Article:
Two-year-old colt: Vindication. The undefeated Sky Mesa was brilliant, but he missed the big dance and a showdown with undefeated Vindication, who earned the championship with his Juvenile victory.

Three-year-old colt: Medaglia d'Oro. The Breeders' Cup Classic became a race within a race, as War Emblem, Came Home, and Medaglia d'Oro all had a chance to claim the title of best 3-year-old, and possibly Horse of the Year. Medaglia d'Oro's second-place finish should be enough to make him champion.

War Emblem was seemingly on his way to the title after victories in the Derby and Preakness, and restored luster in the Haskell Invitational after his flop in the Belmont. But he was exposed in the Pacific Classic as a horse who needed the lead in order to win, and his stock plummeted. After the Classic, he cannot seriously be considered for any award.

Came Home, who attracted many admirers after his Pacific Classic victory, was never a factor in the Classic, and also eliminated himself from a title.

Fourth in the Derby and eighth in the Preakness, Medaglia d'Oro proved best the second half of the year. Second by a half-length in the Belmont, he won the Jim Dandy and Travers Stakes, and by virtue of finishing second in the Classic, well ahead of his contemporaries, he gets the nod.

Three-year-old filly: Farda Amiga. The Distaff was also a race within a race, as the 3-year-old filly title was up for grabs among Take Charge Lady, Imperial Gesture, and Farda Amiga. By virtue of her second-place finish in the Distaff, the winner of the Kentucky Oaks, and Alabama Stakes, Farda Amiga, gets my vote.

Sprinter: Orientate. A no-brainer.

Older male: Street Cry. One of the most difficult categories, as the best older runners were sidelined by injury. Mizzen Mast was best early in the year, and his efforts were followed by outstanding performances by Street Cry, then Left Bank. But Street Cry, who followed his jaw-dropping Dubai World Cup victory with another stunner in the Stephen Foster Handicap, was best.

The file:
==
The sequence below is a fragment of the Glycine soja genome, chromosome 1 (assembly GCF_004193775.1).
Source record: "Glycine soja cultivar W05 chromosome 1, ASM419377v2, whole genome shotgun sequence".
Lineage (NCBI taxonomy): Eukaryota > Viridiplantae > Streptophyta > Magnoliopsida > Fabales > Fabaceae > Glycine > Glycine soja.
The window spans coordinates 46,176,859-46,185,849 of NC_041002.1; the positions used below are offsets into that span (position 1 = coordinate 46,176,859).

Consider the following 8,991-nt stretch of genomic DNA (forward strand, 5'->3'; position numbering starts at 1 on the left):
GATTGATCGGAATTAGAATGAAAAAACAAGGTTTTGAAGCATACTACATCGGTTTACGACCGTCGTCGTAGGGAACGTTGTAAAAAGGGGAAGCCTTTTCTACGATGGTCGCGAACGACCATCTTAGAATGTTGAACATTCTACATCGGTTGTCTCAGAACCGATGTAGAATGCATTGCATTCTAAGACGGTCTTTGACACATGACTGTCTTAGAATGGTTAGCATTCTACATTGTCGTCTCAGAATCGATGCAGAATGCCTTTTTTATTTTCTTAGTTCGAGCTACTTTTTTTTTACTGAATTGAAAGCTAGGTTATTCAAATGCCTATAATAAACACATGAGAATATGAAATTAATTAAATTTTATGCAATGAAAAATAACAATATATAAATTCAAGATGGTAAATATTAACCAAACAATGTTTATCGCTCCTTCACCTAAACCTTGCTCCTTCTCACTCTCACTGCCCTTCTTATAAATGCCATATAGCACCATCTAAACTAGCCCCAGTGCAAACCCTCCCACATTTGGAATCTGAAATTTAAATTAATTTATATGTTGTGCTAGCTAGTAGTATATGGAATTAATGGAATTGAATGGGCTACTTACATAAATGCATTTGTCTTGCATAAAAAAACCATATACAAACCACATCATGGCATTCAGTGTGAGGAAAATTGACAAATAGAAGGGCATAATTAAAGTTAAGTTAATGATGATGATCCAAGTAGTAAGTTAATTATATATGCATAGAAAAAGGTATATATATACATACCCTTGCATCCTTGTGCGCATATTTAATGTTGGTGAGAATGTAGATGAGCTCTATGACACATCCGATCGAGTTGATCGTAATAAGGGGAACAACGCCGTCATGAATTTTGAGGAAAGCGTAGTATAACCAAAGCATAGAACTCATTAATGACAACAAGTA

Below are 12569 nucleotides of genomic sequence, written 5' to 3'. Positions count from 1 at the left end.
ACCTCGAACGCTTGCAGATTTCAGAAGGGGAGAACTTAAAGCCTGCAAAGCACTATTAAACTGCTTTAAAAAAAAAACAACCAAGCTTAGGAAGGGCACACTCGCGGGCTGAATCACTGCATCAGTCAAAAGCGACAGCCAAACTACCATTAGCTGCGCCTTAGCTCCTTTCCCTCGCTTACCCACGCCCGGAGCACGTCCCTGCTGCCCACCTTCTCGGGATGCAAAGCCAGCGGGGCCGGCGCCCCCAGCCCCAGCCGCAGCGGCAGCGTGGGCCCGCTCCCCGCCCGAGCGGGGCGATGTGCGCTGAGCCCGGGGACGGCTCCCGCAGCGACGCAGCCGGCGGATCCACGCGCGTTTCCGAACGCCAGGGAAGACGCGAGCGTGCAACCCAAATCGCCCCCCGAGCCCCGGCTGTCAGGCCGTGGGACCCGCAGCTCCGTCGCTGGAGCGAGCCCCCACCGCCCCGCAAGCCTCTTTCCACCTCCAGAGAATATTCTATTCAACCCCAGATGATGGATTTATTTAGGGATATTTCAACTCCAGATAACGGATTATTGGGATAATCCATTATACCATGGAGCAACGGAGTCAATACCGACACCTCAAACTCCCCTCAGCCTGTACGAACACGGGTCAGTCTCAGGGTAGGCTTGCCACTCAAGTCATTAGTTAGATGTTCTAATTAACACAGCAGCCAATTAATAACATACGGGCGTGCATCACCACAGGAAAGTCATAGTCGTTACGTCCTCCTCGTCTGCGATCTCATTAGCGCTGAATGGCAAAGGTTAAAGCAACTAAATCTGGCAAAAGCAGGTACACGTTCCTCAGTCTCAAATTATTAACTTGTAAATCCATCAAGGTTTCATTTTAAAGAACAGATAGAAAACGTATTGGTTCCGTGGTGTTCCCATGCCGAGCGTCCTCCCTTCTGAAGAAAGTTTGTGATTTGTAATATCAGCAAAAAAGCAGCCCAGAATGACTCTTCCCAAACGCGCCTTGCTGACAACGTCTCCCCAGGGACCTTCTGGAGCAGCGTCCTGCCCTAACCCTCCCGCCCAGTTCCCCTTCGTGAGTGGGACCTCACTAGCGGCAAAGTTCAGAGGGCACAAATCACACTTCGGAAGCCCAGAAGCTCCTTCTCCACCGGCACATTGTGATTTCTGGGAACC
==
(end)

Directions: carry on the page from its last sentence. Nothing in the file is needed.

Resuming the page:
Older female: Azeri. Her tour de force in the Distaff was the clincher.

Turf male: High Chaparral. Beat Hollow was dominant early but faltered late. Only a questionable ride in the BC Mile stopped Rock of Gibraltar from winning this hands-down. High Chaparral was dominant winning the Turf, following a championship 3-year-old season in Europe.

Turf female: Golden Apples. The Filly and Mare Turf winner, Starine, didn't do enough to earn a title, and although Banks Hill may actually be best, her third in the Yellow Ribbon and second in the Filly and Mare Turf isn't enough. Though Golden Apples was undone by a yielding surface in the Filly and Mare Turf, her victories in the Beverly D. and Yellow Ribbon may be enough to get the prize.

Horse of the Year: Azeri. With no standouts in the 3-year-old colt or older handicap division, combined with her overall record and commanding performance in the Distaff, Azeri is Horse of the Year.